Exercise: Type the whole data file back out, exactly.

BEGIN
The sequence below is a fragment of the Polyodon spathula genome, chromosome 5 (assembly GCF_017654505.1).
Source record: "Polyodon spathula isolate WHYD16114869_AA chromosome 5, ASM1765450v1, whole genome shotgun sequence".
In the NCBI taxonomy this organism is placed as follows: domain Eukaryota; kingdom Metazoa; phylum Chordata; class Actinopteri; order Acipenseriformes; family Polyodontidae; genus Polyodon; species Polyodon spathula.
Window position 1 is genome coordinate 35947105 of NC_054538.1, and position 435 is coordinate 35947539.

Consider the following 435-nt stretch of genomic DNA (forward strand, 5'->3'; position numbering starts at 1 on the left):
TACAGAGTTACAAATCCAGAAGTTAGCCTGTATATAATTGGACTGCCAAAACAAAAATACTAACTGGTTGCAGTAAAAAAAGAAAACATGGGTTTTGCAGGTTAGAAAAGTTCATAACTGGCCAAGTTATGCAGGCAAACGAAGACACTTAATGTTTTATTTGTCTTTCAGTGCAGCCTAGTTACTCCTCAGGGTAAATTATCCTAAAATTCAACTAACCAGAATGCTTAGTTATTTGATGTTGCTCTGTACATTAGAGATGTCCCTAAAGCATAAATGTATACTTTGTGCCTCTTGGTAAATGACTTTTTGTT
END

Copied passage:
The sequence below is a fragment of the Polyodon spathula genome, chromosome 5 (assembly GCF_017654505.1).
Source record: "Polyodon spathula isolate WHYD16114869_AA chromosome 5, ASM1765450v1, whole genome shotgun sequence".
In the NCBI taxonomy this organism is placed as follows: domain Eukaryota; kingdom Metazoa; phylum Chordata; class Actinopteri; order Acipenseriformes; family Polyodontidae; genus Polyodon; species Polyodon spathula.
Window position 1 is genome coordinate 35947105 of NC_054538.1, and position 435 is coordinate 35947539.

Consider the following 435-nt stretch of genomic DNA (forward strand, 5'->3'; position numbering starts at 1 on the left):
TACAGAGTTACAAATCCAGAAGTTAGCCTGTATATAATTGGACTGCCAAAACAAAAATACTAACTGGTTGCAGTAAAAAAAGAAAACATGGGTTTTGCAGGTTAGAAAAGTTCATAACTGGCCAAGTTATGCAGGCAAACGAAGACACTTAATGTTTTATTTGTCTTTCAGTGCAGCCTAGTTACTCCTCAGGGTAAATTATCCTAAAATTCAACTAACCAGAATGCTTAGTTATTTGATGTTGCTCTGTACATTAGAGATGTCCCTAAAGCATAAATGTATACTTTGTGCCTCTTGGTAAATGACTTTTTGTT